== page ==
Ultra-Trail Australia is considered by many to be Australia’s most challenging, stunning and prestigious 100km trail running event.
Here Aussie Grit contributor Chris Ord takes a look back at the iconic event.
When it comes to trail running, 100km is, it seems, king.
For a number of years now, running 100km has been regarded the ‘new marathon’. The quintessential 42.2km distance that was for so long the pinnacle achievement for any runner is now just a training run.
In Australia, the biggest trail running event on the calendar bears witness to this popularity: Ultra Trail Australia attracts up to 6000 participants across its 100km, 50km and 22km distance events, and is one of the biggest trail outings in the world, second only to Europe’s Ultra Trail de Mont Blanc (UTMB).
Over its eleven years in existence, it has attracted the biggest names in trail running, including The Trail King himself, Kilian Jornet and an array of international endurance stars, including Ultramarathon Man Dean Karnazes, who is credited with popularising extreme distance running.
When event company AROC Sport searched the country for the best place to build what would be Australia’s most challenging, stunning and prestigious 100km trail running event, the Blue Mountains, two hours’ drive west of Sydney, was the obvious choice. Breathtaking trails located in a World Heritage listed National Park offered stunning views, diverse Australian bushland, lots of stairs and an elevation gain of 4,400 metres.
On the week of the event’s eleventh outing, we thought it an ideal time to take a look back at some of the highlights of the event from its humble beginnings in 2008.
2008: the first year of what was then The North Face 100 is run with only 130 participants. The winner (10:22) is a man by the name of Andrew Kromar, a legend of the trail running scene in the nineties before it was a ‘scene’, and who still holds several trail run records in Australia, despite the boom in participation. Heather Logie – who went on to become an adventure racer and national level mountain biker – wins the inaugural women’s title.
2009: the first year we see the emergence of what will be an ongoing tussle between female stars, Beth Cardelli and Julie Quinn, Quinn the easy winner this year. Her time of 12.13.45 is the exact time of inaugural female winner Heather Logie the year prior.
2010: Australians, Stu Gibson and Andy Lee, finish in a dead heat (in a time of nine hours, 31 minutes and 11 seconds) after going toe-to-toe for the last 20km, including the punishing stair climb finish. They cross the line holding hands – something they are now teased about often! This is the first time the course has been run in under ten hours. Beth Cardelli wipes more than an hour and a quarter off her 2009 time to take first place ahead of rival Julie Quinn in second.
2011: the year of international superstar invasion with the powerhouse trio of Kilian Jornet Francois D’Haene, and Ryan Sandes (between them considered the world’s best ultra trail runners) recording a 1-2-3 on the podium. Julie Quinn returns to the top podium placing in a record time or 11.39.07, smashing the female record by more than half an hour.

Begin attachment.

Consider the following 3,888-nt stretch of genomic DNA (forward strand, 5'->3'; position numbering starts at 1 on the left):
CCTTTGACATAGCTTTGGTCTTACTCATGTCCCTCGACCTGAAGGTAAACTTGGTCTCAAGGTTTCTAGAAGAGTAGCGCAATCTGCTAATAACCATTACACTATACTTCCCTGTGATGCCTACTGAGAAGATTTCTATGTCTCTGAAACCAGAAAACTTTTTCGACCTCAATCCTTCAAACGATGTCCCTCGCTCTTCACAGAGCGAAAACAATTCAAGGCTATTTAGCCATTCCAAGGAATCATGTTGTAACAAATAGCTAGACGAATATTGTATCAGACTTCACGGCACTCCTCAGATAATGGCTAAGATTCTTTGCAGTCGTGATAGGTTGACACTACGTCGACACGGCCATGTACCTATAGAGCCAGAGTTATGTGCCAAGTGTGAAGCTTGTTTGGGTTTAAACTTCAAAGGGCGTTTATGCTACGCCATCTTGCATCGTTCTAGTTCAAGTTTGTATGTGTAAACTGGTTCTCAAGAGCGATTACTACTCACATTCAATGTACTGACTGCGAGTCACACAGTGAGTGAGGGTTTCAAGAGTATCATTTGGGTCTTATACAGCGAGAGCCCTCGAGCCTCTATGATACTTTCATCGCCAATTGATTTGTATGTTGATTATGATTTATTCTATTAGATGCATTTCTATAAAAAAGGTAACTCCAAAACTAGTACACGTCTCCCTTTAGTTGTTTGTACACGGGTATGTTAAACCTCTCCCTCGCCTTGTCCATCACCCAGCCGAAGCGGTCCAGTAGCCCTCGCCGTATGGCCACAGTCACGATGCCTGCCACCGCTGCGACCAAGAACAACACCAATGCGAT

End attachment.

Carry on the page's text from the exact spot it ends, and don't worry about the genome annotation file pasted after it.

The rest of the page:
2012: with his trail running star on the rise under the Red Bull banner, Ryan Sandes returns to take first place, leaving minor honours to be battled out between Kiwi Vajin Armstrong and Aussie Andrew Tuck. The battle between Beth Cardelli and Julie Quinn remains, with Cardelli recording a new course record 11:18:49 to edge out Julie Quinn in second.
2013: Beth Cardelli returns to shave another 17+ minutes off the course record for the win (11:01:08). Crowds erupt as Brendan Davies erupts onto the scene with a time of 9:16:12, breaking the time barrier set by Kilian Jornet two years earlier, one many thought wouldn’t be broken, placing Davies as a world class elite runner.
2014: in a remarkable repeat finish mirroring the 2010 result, Stu Gibson crosses the line in equal first for the second time, in this instance alongside Andrew Tuckey (rather than Andrew Lee). They make the decision not to hold hands.
2015: American Dylan Bowman, struggling with cramps and a body shutting down, crosses the line in an emotional finish to lower the bar again and grab the still standing course record of 8.50.13. In the women’s an international field pushes the boundaries with Spanish Skyrunner, Nuria Picas, winning in record time of 10:57:46, beating the 11-hour mark for the first time.
2016: Australian Ben Duffus looks to take the race title for local pride but is foiled by Pau Capell, a Spanish runner, who takes the win. Beth Cardelli takes her fourth win, making her the most successful UTA runner of all time.
2017: running on her 21st birthday, and having been barred from the 100km event previously due to her young age, Lucy Bartholomew fends off a persistent challenge from gun Tasmanian runner, Hanny Alston, to win in her first crack at UTA’s big distance, while also recording a female course record (10.52.35). Paralympian, Michael Milton, who competes in a range of pursuits despite an amputated leg, inspires all by completing the 50km course in just over 12 hours.
Check out Ultra Trail Australia at www.ultratrailaustralia.com.au